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Dr. Vaughan Thomas has done a great deal for the music of his native Wales in several valuable directions. His own music includes settings of Welsh poems in the native metre, and many pieces for choir and orchestra on Welsh subjects, all infused with a real Welsh spirit. He is a gifted teacher, and as lecturer and writer on music has passed on much of his own enthusiasm to the younger musicians of the Principality, as well as spreading interest in Welsh music in other parts of the Kingdom. Since the opening of the Cardiff Station, much of his music has earned a far wider appreciation than was at all possible before that, and to Welsh listeners in particular his name is now well and happily known.
Like Dr. Vaughan Thomas, E. T. Davies is a real enthusiast on behalf of his native Wales. He is firmly convinced of the importance for Welsh composers, of a thorough knowledge of the language and the folk music. Best known, it may be, as an organist, he has been in great demand for the inauguration of new organs, and has played the initial programmes on over one hundred organs in Wales. His lectures on musical history and his choral, orchestral, and chamber music classes, are of the greatest value in the cause of music, and he has been associated with many of the big Welsh Festivals. In 1900 he made a tour in the United States with a small concert party, spreading an interest particularly in Welsh music. His own compositions incline specially to the more lighthearted forms of instrumental and vocal music, and many of them set forth one aspect or another of Wales.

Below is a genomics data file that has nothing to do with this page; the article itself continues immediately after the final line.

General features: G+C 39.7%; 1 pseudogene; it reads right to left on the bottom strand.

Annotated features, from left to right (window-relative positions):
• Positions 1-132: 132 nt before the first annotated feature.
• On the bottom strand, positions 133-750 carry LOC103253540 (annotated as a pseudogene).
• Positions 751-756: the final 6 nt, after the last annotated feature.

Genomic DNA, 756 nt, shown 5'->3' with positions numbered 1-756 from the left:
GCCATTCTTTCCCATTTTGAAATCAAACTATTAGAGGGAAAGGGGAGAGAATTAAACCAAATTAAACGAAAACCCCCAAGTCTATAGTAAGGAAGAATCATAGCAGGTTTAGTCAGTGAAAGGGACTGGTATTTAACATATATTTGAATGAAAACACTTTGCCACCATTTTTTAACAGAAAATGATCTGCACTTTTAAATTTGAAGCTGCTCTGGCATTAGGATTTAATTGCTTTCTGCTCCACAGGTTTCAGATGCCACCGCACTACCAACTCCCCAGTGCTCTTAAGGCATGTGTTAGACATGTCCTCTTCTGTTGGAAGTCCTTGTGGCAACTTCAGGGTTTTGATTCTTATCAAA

Isaac Albeniz, beginning his musical career as an infant prodigy pianist, devoted his interest through life chiefly to his own instrument, although his first composition, produced when he was only seven, was a military band piece. After courses of study at Madrid, Brussels, and Leipzig, he toured Europe and America along with. Rubinstein, and at the age of twenty settled down in his native country as a teacher. He soon gave that up, however, and most of his short life-he was only forty-nine when he died in 1909-was spent between Paris and London. Here he was known for a time as a composer of operas, comic and serious, but, though several of these enjoyed temporary successes, none of them has survived.
It is by his voluminous works for the pianoforte, particularly by those which embody the real essence of his own native music, that he will be best remembered. Many of them are dance tunes in the Spanish idiom and this piece is a happy example. Although the origin of the dance is not known, it has for long been popular in Spain, where it is still danced both in town and country. It can often be heard played on the guitar, sometimes with accompaniment of other instruments, notably castanets.
Charles Clements (Pianoforte)
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